Origin James Bays, Ventura, Calif., 1920. Tree broad, to 20 ft. Best in Carpenteria area. Fruits round, medium size, light green, skin shows fingerprint like marks (impressa type). Flavor good, almost lemony.
Big Sister
Origin James Neitzel, San Diego, Calif., 1979. Sibling of Sabor. Fruit large, very smooth, good flavor; impressa type. Often self-fruitful.
Origin A. F. Booth, Hollywood, Calif., 1921. Among hardiest of cherimoya, does well in most present growing areas. Tree 20 to 30 feet high. Fruit is conical, impressa type, medium size, rather seedy, with flavor that suggests papaya.
Origin A.M. Chaffey, West Los Angeles, Calif., 1945. Seed from Salta, Argentina. Tree rather open, fast growing. For coastal areas. Fruit small to medium, round, impressa type, with high, lemony flavor.
Tree broad, branches limber, spreading. Selected for superior hardiness. Fruit medium, quite dark green, mammillated, flavor good.
El Bumpo
Origin Rudy Haluza, Villa Park, Calif., 1986. Fruit conical, medium size, mammillated, not suited for commerce. Skin soft, practically edible. Flavor among the finest.
Medium, skin smooth, plated, yellowish green. Pulp has smooth texture, excellent flavor, very juicy. Ripens November to March.
Knight (syns. DV, Pierce, M&N Pierce)
Origin a Mr. Knight, Orange, Calif., 1930’s. Scions imported from Mexico. Recovered from Dr. Pierce’s ranch, Goleta, in 1950’s and propagated under several names. Tree has medium vigor, medium-sized pale green wavy leaves. Fruit has minor protuberances, a thin skin, a slightly grainy texture and is quite sweet.
Origin Rudy Haluza, Villa Park, Calif.,1986. Tree large. Fruit impressa type, round conical; early harvest. Sweet, strong flavor.
McPherson (syn. Spain)
Tree pyramidal, vigorous, to 30 ft. Fruits small to medium in size, conical, dark green, impressa type, not seedy. Flavor suggests banana, sweetness varies with temperature while maturing.
Origin George Emerich, Fallbrook, Calif., 1983. From Ecuadorian seed. Tree vigorous, bears quickly, flowers profuse, tendency to self-pollinating. Fruits smooth, light green, conical, 1-1/2 to 2-1/2 pounds. Skin thin, tender. Flavor has good sweet-acid balance.
Origin William Ott, La Habra Heights, Calif., 1936. Plant patent #656. Seed from Mexico, D.F. Tree strong growing. Fruit medium, heart shaped tuberculate, flesh yellow, seedy, very sweet. Matures early.
Pierce (syns. Knight, Escondido White, Ryerson, Thomson-Spain, & Bayott)
Believed to be from a group of scions imported from Mexico in the 1930’s by a Mr. Knight of Orange. Dr. H. F. Pierce planted a grove in Goleta in that period made up largely of trees produced by Knight. This cultivar was Dr. Pierce’s favorite and was named “Pierce” by him. Tree is vigorous with large dark green leaves. Fruit is medium sized elongated conically shaped with very smooth skin and a high sugar content.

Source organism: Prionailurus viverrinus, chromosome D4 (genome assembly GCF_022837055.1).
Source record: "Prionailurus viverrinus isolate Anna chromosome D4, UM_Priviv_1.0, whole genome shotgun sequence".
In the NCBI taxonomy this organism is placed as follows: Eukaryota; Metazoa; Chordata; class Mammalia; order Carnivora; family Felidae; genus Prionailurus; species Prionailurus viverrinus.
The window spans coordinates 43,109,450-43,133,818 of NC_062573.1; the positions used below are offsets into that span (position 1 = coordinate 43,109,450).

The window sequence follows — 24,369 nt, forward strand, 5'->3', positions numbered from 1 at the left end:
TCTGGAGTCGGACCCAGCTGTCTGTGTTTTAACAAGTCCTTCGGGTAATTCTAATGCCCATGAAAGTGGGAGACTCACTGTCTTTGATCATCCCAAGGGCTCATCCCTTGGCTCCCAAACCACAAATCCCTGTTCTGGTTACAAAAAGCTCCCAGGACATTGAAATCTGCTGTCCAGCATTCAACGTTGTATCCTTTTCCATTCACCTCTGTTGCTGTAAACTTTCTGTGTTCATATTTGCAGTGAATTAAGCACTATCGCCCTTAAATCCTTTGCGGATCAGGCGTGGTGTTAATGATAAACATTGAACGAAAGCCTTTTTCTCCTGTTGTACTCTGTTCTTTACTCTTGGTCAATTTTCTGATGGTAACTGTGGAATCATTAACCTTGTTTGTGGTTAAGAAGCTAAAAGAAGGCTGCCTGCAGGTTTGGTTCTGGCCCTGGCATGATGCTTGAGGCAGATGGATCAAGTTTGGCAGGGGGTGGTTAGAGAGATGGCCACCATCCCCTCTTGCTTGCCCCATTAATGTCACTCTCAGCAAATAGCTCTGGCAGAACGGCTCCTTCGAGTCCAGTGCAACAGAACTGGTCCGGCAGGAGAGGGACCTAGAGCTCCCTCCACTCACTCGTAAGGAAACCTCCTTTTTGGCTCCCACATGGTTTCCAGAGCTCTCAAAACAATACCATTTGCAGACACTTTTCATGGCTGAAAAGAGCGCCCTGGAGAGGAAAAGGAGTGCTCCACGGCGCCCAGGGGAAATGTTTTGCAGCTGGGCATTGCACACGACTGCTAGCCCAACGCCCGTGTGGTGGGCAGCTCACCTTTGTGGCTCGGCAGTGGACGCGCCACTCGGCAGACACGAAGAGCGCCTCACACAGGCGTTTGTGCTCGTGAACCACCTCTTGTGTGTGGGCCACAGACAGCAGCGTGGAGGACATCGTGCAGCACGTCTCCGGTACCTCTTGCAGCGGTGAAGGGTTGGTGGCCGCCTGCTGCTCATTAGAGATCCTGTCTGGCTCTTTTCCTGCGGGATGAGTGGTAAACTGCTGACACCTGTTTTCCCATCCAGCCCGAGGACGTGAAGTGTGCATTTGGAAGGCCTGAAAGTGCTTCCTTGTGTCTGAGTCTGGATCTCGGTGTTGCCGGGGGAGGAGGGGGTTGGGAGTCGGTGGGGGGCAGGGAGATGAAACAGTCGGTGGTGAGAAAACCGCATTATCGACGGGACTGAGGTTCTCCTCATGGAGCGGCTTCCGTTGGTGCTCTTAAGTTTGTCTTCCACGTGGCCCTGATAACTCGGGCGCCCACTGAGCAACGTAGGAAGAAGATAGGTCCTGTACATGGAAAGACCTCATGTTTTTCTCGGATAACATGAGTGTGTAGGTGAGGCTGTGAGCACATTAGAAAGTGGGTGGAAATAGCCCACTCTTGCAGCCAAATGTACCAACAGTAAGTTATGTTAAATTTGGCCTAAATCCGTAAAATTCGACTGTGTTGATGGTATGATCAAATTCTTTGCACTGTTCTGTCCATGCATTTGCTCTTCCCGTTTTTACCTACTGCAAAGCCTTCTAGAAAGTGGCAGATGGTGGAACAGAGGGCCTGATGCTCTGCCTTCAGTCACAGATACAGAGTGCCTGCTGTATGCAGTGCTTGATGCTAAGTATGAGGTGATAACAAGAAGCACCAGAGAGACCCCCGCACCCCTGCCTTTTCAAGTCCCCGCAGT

Origin James Neitzel, San Diego, Calif., 1979. Sibling of “Big Sister”. Fruit mammillated, varies in size, not usually large. Among the best in flavor.
Origin Hollywood, Calif., 1924. Tree moderately vigorous. Fruit medium to large elongated conical, tuberculate, light green, flavor good. Seed enclosed in an obtrusive sac of flesh.
White (syn. Dr.White)
Origin J. H. MacPherson, Lemon Grove, Calif., 1928. Tree open, unkempt; to 35 feet, needs forming. A commercial favorite at Carpinteria. Best near coast. Fruit large, to 4 pounds, conical, with superficial small lumps (umbonate). Flesh juicy, flavor weak, suggesting mango-papaya.


  • California Avocado Society Yearbook, 1947 pp 67-70.
  • Morton, Julia F. Fruits of Warm Climates. Creative Resources Systems, Inc. 1987. pp. 65-69.
  • Ortho Books. All About Citrus and Subtropical Fruits. Chevron Chemical Co. 1985. pp. 23-25.
  • Popenoe, Wilson. Manual of Tropical and Subtropical Fruits. Hafner Press. 1974. Facsimile of the 1920 edition. pp. 161-177.
  • Sanewski, G. M. Growing Custard Apples, Brisbane, Queensland Department of Primary Industries, Horticulture Branch, 1987.
  • Smithsonian Institution, U.S. National Herbarium Contributions, Vol. 18 (1927).



© Copyright 1996, California Rare Fruit Growers, Inc.
Questions or comments? Contact us.

unripe dwarf pawpaw



Asimina triloba


Common Name:Pawpaw, Paw Paw, Papaw, Poor Man’s Banana, Hoosier Banana, etc. (In Australia the tropical papaya, Carica papaya, is also known as Pawpaw).

Related species: Asimina incarna, A. longifolia, A. obovata, A. parviflora, A. pygmaea, A. reticulata, A. tetramera, A. X nashii. These eight Asimina species grow in the southeastern United States.

Distant Affinity: Cherimoya (Annona cherimola), Soursop (Annona muricata), Custard Apple (Annona reticulata), Sugar Apple, Sweetsop (Annona squamosa), Atemoya (Annona squamosa X A. cherimola).

Origin: The pawpaw is native to the temperate woodlands of the eastern U.S. The American Indian is credited with spreading the pawpaw across the eastern U.S. to eastern Kansas and Texas, and from the Great Lakes almost to the Gulf. Fossils prove the pawpaw is indigenous to the U.S.